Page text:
Emily Scott Robinson Shares 'The Dress,' Her Powerful, Impactful Song About Being Raped and the Aftermath: Premiere

Emily Scott Robinson
Blair Clark

Emily Scott Robinson 

Without the troubling story behind "The Dress," premiering exclusively below, it's possible Emily Scott Robinson might not have become a full-time artist with a third album, Traveling Mercies, that's due out Feb. 22.

The transient singer-songwriter, who travels the country with her husband in an RV, was raped after being drugged at a bar when she was 22. Like so many assault survivors, she did not report the rape and fell into a period of depression, but she eventually began healing through a variety of therapies and went on to became a social worker and crisis counselor before dedicating herself to music full-time about three years ago.

"The Dress" is a song she started working on a few years before her career change. "It was really hard for me to write," Robinson tells Billboard. "It took a very long time. I didn't rush it -- there was no rushing it. Even when I finally finished it, I wasn't ready to perform it. It was a long journey." But after a friend and fellow artist received positive audience reactions for a song about her own abuse experiences, Robinson felt emboldened to try "The Dress" on her crowds.

"For survivors of sexual assault, men or women, part of the issue is we have a lot of shame wrapped up in those stories, and a lot of fear and trauma. So we expect them to be received negatively and expect it to be uncomfortable," explains Robinson, who titled the song after finding the white dress she was wearing the night of the assault while assembling donations for Goodwill (she threw it away instead). The listeners' reactions were just the opposite, however. "There were so many beautiful things that happened, which was people coming up to me -- men and women, old and young -- and looking me in the eyes, holding my hands, all of them crying, saying 'Thank you for that song. I needed to hear that. Something like that happened to me, too.'"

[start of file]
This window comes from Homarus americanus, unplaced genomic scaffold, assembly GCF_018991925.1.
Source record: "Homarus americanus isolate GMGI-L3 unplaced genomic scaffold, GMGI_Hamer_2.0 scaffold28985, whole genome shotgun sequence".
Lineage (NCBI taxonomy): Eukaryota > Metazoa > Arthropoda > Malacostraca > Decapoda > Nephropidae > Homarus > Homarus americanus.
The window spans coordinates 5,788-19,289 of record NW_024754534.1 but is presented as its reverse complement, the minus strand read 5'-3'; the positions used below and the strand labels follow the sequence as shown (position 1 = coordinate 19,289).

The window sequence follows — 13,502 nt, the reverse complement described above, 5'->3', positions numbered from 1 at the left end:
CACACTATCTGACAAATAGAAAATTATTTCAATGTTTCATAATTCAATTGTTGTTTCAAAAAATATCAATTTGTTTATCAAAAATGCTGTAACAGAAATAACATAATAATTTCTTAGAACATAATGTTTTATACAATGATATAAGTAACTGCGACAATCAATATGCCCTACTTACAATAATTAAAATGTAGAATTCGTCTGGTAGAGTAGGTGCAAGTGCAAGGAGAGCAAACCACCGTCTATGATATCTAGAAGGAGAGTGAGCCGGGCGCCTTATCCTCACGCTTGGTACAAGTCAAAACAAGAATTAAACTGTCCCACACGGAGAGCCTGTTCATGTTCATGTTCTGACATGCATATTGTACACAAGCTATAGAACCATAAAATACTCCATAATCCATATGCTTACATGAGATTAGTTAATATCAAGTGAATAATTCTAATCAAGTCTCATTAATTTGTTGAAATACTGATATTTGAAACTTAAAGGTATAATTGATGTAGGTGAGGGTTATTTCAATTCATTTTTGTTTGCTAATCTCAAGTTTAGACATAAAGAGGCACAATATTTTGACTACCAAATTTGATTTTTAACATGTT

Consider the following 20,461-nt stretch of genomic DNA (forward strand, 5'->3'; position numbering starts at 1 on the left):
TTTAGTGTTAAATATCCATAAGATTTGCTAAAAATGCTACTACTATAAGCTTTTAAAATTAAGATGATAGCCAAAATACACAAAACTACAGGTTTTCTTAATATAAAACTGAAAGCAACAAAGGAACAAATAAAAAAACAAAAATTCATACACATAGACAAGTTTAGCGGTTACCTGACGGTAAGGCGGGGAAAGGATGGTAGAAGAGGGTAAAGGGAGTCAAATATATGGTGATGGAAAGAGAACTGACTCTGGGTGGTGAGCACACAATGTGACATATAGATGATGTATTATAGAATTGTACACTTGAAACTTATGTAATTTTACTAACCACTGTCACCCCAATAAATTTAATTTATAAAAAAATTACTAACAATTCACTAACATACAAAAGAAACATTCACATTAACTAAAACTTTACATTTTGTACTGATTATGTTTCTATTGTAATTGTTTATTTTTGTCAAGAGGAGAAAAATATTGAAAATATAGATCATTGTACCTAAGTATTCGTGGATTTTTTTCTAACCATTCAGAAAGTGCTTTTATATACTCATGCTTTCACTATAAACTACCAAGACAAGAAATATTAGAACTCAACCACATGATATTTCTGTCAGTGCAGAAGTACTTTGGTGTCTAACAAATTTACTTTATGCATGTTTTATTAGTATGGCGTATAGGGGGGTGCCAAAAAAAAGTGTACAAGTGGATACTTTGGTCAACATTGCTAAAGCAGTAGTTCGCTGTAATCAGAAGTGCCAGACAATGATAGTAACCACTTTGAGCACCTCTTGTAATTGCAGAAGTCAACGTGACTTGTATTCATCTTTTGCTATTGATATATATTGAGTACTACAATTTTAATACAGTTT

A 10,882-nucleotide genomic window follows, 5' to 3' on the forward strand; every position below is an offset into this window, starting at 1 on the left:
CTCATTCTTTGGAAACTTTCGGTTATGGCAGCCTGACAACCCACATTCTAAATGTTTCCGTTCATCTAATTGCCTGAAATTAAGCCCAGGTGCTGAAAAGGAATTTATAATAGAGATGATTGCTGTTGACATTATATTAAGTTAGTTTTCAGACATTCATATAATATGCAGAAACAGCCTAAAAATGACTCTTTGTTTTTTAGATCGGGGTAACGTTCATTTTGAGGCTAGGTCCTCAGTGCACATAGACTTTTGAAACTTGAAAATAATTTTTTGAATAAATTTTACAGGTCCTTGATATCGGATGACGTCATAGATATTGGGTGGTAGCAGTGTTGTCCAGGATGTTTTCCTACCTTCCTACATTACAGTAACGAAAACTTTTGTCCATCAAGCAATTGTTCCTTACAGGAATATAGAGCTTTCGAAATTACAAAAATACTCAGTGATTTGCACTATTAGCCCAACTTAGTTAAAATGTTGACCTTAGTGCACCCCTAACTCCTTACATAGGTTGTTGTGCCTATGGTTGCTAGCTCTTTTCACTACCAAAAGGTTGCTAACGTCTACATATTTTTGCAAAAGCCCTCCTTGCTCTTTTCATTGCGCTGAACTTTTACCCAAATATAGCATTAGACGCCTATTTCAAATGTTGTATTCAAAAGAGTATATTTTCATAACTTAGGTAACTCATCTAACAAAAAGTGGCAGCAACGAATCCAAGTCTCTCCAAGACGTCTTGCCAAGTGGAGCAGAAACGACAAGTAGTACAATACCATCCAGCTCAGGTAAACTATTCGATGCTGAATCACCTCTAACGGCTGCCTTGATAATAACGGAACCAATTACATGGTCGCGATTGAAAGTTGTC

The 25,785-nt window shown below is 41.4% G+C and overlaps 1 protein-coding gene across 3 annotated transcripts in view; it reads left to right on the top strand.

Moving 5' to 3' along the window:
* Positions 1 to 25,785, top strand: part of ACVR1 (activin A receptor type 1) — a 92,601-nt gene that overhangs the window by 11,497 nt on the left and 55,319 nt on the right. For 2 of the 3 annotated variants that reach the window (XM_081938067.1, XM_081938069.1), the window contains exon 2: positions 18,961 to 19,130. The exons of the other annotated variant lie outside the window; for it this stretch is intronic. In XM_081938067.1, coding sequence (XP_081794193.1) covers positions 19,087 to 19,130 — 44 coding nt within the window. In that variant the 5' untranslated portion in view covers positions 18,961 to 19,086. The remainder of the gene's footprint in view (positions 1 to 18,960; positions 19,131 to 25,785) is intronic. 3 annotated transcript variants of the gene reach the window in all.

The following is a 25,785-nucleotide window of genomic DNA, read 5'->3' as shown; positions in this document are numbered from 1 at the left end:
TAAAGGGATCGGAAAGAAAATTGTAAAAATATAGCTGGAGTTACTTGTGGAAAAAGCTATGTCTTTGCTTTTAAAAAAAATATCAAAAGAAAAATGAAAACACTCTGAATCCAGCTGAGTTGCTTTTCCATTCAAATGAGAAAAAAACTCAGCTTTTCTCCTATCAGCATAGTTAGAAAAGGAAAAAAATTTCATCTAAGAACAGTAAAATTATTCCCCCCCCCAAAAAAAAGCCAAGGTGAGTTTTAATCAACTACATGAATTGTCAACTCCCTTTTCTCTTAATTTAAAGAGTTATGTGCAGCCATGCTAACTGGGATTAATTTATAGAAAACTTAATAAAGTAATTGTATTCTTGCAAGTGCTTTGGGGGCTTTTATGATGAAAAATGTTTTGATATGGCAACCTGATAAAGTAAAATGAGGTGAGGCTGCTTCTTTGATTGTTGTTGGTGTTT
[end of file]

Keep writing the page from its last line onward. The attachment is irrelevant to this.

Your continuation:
By sharing her story she found she was helping others. "Not all my songs are autobiographical like that," she says, "But whether they are or not, my goal is turning them into something that can be of service to others. That's central to what I do."

Robinson does add that "The Dress" initially included a final verse that had a happier ending inspired by her own healing. "There was that extra verse on the end where it all turned out OK," she says, "but every time I sang that to myself, I was like, 'I don't know if I want to wrap this up in a bow like that.' Everybody has their own way of working with this stuff in their life; It may not look like mine, and it often remains unhealed. So I cut that last verse out and let the end be kind of open."

Robinson recorded Traveling Mercies in East Nashville with producer Neilson Hubbard, who she says "was very careful with me" while recording "The Dress." "We kept trying different things and putting other instruments in, but nothing really felt right," Robinson recalls. "He gave me a lot of space around it and said, 'Let's do it so it's comfortable for you.' We ended up cutting almost everything we put on it and kept a version that's mostly just me and guitar."

And while "The Dress" will provide an entry into Traveling Mercies, Robinson -- whose touring takes her to the Folk Alliance International conference during mid-February in Montreal -- also hopes that it won't eclipse the album's other songs and the rest of her repertoire. 

"I feel as if I don't get to own my legacy or what people see me as," she says, "so I won't mind if people know me by ('The Dress'). But I'll be honored if this is their introduction to my music, and I'll be delighted if once they're into my music they find funnier songs, lighter songs and love songs and things that represent a broader range of emotions."